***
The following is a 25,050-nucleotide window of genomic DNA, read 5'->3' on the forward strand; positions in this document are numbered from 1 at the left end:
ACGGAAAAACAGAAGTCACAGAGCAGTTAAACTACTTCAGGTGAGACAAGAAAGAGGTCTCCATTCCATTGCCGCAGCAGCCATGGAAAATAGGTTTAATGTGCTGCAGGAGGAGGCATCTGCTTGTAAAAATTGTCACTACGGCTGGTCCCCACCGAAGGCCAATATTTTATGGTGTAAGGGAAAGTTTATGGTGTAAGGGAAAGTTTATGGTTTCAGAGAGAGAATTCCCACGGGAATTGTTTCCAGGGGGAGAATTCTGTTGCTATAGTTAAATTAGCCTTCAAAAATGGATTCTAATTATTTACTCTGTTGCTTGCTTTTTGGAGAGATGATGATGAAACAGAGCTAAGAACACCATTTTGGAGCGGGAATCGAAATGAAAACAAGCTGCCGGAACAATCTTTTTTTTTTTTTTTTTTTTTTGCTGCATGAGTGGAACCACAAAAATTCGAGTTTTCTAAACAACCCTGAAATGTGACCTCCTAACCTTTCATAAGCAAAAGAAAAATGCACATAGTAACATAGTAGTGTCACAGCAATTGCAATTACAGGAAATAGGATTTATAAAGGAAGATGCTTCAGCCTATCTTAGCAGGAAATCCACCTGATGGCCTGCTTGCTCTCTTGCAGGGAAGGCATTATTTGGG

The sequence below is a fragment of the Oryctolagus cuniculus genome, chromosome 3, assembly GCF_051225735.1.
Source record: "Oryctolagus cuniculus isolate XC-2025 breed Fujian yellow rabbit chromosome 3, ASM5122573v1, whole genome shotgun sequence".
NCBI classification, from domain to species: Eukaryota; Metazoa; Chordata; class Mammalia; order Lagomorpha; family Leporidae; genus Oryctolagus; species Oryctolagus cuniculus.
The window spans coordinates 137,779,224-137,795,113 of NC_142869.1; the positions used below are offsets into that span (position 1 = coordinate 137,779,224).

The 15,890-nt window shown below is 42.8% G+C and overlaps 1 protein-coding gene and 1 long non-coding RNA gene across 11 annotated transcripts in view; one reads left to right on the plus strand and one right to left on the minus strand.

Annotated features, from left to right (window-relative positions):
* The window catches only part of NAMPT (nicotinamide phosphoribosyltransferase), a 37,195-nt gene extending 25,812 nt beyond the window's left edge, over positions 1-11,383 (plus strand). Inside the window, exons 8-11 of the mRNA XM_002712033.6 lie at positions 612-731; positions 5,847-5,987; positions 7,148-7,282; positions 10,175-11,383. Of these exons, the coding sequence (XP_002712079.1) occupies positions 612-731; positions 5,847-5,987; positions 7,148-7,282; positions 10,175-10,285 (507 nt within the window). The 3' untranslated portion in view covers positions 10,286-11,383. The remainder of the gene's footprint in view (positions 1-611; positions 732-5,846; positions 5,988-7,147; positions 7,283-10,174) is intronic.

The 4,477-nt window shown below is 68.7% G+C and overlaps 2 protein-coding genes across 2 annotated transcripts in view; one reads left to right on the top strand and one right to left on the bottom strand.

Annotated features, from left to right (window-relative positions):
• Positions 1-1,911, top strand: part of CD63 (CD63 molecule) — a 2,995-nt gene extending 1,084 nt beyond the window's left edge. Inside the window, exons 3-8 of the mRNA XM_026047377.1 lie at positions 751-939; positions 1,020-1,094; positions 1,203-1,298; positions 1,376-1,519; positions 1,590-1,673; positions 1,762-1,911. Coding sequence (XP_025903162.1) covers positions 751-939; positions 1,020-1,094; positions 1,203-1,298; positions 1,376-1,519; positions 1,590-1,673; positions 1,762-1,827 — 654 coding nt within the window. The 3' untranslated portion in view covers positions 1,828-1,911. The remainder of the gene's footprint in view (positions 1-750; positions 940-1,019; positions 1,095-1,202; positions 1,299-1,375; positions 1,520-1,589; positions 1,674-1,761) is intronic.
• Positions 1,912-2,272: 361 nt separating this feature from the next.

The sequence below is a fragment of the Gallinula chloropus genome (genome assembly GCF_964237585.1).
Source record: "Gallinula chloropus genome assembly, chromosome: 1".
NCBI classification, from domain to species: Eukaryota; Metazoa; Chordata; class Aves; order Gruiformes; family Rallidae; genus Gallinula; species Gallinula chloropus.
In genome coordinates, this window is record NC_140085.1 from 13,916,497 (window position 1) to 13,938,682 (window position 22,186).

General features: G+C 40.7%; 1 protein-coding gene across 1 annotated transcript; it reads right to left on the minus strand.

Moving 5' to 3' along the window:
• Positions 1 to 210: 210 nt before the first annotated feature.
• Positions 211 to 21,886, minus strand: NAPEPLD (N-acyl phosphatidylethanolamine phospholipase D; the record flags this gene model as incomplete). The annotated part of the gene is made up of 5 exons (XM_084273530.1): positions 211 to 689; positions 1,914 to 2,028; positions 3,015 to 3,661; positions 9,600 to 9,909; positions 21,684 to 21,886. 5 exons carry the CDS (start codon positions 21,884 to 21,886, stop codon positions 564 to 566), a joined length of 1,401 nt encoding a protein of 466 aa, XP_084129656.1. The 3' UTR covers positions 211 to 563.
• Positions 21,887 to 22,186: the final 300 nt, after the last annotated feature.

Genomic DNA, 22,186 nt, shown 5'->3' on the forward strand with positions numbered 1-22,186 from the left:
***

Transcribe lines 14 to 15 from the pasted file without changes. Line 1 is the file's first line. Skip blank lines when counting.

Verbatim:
The sequence below is a fragment of the Gallinula chloropus genome (genome assembly GCF_964237585.1).
Source record: "Gallinula chloropus genome assembly, chromosome: 1".